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Measurable with Respect to Complete Space

  1. Dec 2, 2013 #1
    1. The problem statement, all variables and given/known data

    Let f:(X,A,μ)->[0,infinity] have a Lebesgue integral, meaning that the inf(upper lebesgue sum)=sup(lower lebesgue sum)=L for a finite L. Show that f is measurable with respect to the completion of the sigma algebra A with respect to μ. You may fix an integrable set E.

    2. Relevant equations

    Upper Lebesgue Sum(P,f)=Ʃ(supf)μ(Ej)
    Lower Lebesgue Sum(P,f)=Ʃ(inf f)μ(Ej)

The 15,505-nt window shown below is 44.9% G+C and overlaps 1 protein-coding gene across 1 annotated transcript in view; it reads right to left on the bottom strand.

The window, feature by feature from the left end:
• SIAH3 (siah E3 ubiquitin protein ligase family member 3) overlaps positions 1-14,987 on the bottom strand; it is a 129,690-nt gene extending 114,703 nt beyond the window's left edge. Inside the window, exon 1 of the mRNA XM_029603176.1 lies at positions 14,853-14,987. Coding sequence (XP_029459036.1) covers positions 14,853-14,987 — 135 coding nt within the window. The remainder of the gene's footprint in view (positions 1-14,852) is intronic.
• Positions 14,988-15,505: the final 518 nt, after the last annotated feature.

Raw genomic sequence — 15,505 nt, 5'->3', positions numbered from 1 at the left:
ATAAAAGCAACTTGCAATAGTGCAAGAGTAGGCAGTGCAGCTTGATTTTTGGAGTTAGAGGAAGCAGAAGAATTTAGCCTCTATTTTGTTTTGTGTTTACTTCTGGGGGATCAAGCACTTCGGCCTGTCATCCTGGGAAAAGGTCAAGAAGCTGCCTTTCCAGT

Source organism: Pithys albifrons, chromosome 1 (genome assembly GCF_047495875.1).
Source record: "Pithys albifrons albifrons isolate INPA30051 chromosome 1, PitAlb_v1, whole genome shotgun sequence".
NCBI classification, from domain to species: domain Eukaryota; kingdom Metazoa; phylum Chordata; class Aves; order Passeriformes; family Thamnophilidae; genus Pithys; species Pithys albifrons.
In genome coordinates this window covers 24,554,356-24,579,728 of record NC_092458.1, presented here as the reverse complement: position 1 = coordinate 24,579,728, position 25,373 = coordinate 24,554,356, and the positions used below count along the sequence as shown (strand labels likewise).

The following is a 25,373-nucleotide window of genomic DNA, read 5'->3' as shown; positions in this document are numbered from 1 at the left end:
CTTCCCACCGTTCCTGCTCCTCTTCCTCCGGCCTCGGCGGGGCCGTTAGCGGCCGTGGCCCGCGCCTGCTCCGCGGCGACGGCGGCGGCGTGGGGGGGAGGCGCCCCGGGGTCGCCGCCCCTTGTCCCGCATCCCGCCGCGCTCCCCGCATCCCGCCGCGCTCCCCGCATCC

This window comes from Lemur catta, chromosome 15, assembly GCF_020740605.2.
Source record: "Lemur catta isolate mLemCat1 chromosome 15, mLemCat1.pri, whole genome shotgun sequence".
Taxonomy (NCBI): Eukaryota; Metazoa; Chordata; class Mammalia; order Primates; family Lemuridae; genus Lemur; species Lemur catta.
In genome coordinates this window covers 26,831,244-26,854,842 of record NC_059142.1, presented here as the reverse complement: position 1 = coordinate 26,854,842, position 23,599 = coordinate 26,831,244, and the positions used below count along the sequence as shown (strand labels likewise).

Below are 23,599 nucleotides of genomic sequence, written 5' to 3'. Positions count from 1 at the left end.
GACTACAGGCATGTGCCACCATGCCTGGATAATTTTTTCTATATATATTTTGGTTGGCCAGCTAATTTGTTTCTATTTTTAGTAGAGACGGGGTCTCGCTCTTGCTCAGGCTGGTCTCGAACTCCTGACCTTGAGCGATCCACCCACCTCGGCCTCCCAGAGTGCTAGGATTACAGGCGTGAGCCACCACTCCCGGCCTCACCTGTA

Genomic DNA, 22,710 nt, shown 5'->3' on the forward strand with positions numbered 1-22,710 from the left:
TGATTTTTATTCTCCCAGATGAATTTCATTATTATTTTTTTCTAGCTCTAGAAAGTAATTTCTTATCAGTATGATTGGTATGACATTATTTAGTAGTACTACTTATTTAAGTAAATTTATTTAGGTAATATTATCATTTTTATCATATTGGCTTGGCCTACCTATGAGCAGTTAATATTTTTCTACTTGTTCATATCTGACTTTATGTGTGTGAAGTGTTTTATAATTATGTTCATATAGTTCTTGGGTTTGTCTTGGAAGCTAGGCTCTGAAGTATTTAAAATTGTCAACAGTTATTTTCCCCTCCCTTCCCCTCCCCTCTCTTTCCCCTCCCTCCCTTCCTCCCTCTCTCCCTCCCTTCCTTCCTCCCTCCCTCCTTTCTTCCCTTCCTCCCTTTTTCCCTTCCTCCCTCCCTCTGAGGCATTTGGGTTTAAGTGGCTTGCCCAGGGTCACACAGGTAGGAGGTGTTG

3. The attempt at a solution

    What I have so far is the existence of simple functions un with un≤f. I'm assuming that un is an increasing sequence that approaches some limit u. Applying the Monotone Convergence Theorem lets me say that ∫u≤∫f, but I'm not sure what to do from here. I feel like showing that u=f almost everywhere may be enough to prove the measurability of f, but I don't know how to argue that it's true. Any help would be great.

    Also, sorry if it's a little difficult to read. I'm new to physicsforums and haven't quite figured out how to post using Tex commands just yet.
     
  2. jcsd
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